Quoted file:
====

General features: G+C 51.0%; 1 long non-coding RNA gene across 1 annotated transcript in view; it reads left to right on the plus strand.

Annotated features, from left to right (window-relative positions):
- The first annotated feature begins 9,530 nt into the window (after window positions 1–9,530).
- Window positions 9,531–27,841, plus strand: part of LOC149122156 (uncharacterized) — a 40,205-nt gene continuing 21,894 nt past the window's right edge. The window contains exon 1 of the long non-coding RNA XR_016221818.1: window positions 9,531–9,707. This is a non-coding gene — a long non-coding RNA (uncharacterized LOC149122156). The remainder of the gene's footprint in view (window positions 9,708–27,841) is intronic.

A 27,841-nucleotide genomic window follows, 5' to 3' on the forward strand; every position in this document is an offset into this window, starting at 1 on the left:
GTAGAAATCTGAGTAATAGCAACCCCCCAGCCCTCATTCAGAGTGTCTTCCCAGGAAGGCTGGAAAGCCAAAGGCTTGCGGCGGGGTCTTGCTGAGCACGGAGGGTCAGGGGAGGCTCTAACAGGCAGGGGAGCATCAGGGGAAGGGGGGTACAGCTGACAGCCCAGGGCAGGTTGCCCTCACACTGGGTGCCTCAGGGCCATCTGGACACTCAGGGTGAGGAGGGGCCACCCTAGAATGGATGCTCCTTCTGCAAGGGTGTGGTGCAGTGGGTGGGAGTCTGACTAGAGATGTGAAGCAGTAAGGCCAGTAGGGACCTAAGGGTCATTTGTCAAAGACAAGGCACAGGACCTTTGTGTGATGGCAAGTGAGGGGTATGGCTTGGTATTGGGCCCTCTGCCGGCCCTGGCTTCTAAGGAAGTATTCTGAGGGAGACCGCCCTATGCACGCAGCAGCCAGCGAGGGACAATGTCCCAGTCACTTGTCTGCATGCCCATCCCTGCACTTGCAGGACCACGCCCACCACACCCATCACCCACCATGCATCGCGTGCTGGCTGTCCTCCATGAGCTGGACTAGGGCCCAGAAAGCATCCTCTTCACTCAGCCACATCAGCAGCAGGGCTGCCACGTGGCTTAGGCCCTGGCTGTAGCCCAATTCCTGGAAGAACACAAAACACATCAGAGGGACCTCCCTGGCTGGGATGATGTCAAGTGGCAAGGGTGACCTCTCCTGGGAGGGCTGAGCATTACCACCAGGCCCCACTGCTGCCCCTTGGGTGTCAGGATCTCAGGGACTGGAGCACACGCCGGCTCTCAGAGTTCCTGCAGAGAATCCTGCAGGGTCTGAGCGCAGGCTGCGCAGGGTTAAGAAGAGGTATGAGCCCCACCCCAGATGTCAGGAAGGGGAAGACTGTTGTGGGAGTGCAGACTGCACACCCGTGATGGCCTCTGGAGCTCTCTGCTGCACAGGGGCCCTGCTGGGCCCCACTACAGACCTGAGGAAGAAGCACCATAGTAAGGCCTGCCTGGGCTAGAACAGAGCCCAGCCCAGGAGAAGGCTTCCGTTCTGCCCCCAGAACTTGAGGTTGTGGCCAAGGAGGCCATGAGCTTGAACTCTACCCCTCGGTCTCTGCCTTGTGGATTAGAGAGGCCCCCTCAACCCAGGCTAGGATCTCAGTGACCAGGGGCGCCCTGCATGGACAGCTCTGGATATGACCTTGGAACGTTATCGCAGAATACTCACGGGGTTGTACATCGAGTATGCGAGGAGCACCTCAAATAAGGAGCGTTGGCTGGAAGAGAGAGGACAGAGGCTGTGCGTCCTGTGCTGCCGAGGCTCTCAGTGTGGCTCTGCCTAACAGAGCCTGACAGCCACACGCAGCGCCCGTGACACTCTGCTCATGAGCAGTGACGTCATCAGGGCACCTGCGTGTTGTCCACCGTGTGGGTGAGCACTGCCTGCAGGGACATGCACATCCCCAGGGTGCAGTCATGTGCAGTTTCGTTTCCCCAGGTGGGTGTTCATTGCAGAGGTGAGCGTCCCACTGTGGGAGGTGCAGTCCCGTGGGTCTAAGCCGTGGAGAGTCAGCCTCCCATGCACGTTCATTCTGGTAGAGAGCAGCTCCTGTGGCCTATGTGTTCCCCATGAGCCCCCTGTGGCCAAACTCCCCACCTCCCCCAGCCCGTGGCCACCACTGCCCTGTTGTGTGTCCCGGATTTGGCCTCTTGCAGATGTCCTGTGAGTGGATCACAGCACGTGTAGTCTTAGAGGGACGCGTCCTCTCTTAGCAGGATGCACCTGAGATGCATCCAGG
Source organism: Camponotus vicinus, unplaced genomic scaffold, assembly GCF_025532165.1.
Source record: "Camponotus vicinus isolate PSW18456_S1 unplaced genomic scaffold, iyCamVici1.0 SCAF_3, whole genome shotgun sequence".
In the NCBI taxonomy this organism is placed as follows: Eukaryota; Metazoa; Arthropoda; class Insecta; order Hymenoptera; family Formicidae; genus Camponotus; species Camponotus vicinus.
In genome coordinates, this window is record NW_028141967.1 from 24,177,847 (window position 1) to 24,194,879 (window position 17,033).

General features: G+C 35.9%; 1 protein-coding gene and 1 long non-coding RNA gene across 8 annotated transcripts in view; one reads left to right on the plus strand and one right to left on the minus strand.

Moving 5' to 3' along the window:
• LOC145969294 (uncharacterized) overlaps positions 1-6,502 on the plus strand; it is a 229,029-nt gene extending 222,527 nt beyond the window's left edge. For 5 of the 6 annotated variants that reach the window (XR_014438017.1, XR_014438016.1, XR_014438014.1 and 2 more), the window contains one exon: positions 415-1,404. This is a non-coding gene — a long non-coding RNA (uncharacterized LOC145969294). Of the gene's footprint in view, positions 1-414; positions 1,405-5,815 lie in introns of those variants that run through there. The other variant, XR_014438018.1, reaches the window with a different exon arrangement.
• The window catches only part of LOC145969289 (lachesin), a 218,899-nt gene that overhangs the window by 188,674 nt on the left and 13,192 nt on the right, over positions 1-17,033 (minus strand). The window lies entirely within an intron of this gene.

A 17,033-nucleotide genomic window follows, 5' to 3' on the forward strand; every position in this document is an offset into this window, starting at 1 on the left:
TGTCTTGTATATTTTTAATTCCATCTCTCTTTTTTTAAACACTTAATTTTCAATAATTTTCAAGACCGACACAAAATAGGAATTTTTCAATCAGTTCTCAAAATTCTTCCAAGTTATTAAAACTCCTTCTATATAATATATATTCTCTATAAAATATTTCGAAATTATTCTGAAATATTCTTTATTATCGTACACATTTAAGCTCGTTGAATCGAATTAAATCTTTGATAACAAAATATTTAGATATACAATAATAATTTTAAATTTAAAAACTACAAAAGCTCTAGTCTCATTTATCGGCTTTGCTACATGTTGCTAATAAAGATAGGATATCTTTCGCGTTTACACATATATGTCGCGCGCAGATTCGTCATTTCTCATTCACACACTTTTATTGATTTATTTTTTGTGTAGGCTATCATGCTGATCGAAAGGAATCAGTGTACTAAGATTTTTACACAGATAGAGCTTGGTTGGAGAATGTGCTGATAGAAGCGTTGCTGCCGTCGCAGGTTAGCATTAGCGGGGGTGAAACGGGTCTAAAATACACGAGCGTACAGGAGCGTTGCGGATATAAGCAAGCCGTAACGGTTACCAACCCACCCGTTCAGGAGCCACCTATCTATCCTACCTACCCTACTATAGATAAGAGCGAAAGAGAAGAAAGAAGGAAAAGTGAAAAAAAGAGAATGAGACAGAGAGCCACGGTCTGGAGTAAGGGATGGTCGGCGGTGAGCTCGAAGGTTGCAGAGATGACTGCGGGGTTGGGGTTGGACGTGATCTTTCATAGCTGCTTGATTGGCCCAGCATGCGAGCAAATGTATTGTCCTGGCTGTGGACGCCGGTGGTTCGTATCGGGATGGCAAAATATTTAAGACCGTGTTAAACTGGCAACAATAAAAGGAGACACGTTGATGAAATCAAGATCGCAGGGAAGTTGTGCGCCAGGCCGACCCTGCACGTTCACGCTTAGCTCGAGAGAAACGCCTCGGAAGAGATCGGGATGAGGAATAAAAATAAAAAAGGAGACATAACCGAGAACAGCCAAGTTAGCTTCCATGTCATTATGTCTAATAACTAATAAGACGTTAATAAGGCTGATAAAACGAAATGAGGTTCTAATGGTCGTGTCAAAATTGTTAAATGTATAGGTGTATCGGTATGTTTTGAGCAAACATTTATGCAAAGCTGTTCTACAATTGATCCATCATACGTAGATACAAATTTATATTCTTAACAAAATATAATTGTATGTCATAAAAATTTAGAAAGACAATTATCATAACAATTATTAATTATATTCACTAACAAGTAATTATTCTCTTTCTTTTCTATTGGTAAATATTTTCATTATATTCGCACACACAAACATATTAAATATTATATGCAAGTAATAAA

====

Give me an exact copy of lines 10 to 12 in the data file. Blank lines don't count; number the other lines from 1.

In genome coordinates, this window is record NW_028141967.1 from 24,177,847 (window position 1) to 24,194,879 (window position 17,033).

General features: G+C 35.9%; 1 protein-coding gene and 1 long non-coding RNA gene across 8 annotated transcripts in view; one reads left to right on the plus strand and one right to left on the minus strand.

Moving 5' to 3' along the window: